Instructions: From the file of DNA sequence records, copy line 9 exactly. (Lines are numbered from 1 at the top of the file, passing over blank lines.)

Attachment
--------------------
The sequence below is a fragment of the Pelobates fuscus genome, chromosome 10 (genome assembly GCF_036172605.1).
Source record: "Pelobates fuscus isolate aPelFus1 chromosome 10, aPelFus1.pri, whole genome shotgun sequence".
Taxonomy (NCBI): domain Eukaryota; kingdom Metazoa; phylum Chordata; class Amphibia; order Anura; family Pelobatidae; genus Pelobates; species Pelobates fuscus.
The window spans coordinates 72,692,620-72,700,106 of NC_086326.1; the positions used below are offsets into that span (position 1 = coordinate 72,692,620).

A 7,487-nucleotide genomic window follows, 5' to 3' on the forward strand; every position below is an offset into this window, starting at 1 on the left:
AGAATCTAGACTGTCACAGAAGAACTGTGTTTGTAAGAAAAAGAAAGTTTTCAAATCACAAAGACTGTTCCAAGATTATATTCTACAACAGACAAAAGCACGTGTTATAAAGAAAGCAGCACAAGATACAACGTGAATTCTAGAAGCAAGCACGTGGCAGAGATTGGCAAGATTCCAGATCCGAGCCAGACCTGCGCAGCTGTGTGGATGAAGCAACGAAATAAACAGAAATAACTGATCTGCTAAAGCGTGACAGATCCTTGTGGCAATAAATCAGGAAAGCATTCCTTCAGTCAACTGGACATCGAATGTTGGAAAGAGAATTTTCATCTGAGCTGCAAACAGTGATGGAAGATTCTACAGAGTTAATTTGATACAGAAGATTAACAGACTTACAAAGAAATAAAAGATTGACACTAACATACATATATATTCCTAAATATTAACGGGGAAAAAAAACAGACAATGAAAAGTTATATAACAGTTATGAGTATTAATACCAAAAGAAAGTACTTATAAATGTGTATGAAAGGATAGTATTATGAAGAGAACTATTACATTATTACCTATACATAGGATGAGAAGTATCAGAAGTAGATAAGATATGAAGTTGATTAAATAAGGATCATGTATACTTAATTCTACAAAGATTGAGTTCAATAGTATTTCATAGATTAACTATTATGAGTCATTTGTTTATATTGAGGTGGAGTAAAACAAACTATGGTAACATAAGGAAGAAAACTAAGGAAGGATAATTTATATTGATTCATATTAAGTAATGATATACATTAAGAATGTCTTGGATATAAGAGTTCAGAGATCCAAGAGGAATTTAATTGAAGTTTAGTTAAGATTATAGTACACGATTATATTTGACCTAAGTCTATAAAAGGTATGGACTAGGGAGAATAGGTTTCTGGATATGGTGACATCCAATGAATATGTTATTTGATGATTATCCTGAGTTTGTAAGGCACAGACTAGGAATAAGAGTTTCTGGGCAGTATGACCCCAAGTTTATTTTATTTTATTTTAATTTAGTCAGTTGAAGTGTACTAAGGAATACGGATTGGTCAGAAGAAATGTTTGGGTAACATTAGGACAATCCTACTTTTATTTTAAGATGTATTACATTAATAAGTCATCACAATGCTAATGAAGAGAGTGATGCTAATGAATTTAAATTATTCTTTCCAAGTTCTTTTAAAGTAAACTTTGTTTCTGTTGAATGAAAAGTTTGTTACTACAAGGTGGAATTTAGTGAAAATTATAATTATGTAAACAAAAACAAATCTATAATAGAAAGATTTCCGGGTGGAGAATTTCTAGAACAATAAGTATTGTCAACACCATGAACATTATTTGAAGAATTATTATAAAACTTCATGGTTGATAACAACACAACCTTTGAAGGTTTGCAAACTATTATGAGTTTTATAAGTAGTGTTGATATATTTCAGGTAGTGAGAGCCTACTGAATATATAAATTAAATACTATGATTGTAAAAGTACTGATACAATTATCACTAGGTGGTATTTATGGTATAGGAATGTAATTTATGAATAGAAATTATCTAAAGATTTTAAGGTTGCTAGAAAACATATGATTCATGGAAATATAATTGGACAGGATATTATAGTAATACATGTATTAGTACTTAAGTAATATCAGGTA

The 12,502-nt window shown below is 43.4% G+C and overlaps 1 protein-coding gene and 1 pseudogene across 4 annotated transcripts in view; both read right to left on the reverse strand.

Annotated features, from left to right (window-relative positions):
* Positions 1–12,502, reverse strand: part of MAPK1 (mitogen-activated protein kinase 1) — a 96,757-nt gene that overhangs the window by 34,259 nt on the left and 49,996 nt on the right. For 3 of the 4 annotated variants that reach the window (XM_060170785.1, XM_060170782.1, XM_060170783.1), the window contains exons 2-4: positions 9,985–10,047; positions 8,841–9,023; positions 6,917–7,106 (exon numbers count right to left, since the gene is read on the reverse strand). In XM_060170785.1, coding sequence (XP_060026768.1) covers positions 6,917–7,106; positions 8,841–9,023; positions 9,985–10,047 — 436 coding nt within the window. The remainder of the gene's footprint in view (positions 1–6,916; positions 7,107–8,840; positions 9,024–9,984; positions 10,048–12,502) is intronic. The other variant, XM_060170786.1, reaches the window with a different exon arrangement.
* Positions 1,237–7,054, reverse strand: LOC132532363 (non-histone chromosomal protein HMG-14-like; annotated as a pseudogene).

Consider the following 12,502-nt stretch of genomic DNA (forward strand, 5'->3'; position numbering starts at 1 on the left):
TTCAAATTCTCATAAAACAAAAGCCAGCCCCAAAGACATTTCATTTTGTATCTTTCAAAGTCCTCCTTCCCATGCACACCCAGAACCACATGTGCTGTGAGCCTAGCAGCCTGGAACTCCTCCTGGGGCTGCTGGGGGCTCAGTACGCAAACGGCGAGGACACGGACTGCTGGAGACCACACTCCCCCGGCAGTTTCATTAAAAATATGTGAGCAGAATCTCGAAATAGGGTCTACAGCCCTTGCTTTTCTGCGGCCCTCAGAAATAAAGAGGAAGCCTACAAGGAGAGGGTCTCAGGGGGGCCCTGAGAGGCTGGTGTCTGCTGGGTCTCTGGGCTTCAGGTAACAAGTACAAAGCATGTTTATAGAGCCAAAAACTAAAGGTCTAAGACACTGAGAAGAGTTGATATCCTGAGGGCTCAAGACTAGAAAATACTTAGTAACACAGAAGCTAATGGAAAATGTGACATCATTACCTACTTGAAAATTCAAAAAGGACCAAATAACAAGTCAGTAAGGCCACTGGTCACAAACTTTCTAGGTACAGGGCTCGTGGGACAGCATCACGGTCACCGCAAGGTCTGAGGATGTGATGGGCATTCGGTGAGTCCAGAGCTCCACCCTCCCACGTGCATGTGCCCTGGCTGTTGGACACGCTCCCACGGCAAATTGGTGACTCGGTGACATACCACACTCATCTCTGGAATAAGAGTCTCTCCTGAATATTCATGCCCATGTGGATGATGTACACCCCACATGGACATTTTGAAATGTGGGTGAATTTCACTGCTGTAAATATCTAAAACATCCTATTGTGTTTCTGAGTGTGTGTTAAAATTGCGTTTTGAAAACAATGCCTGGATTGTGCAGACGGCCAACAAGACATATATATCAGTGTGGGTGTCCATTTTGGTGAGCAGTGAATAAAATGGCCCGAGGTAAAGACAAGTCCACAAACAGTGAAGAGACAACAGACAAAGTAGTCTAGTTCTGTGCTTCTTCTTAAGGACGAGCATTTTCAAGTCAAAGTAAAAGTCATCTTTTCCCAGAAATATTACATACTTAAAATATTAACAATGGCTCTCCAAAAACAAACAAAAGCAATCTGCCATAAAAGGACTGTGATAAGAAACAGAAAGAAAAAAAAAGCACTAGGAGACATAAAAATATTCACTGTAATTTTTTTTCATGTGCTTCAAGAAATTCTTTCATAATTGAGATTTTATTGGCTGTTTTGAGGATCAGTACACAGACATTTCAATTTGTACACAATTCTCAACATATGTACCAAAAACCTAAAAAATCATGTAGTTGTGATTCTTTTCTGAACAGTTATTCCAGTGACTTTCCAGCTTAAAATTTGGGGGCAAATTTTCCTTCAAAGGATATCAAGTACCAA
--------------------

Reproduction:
* Positions 1–12,502, reverse strand: part of MAPK1 (mitogen-activated protein kinase 1) — a 96,757-nt gene that overhangs the window by 34,259 nt on the left and 49,996 nt on the right. For 3 of the 4 annotated variants that reach the window (XM_060170785.1, XM_060170782.1, XM_060170783.1), the window contains exons 2-4: positions 9,985–10,047; positions 8,841–9,023; positions 6,917–7,106 (exon numbers count right to left, since the gene is read on the reverse strand). In XM_060170785.1, coding sequence (XP_060026768.1) covers positions 6,917–7,106; positions 8,841–9,023; positions 9,985–10,047 — 436 coding nt within the window. The remainder of the gene's footprint in view (positions 1–6,916; positions 7,107–8,840; positions 9,024–9,984; positions 10,048–12,502) is intronic. The other variant, XM_060170786.1, reaches the window with a different exon arrangement.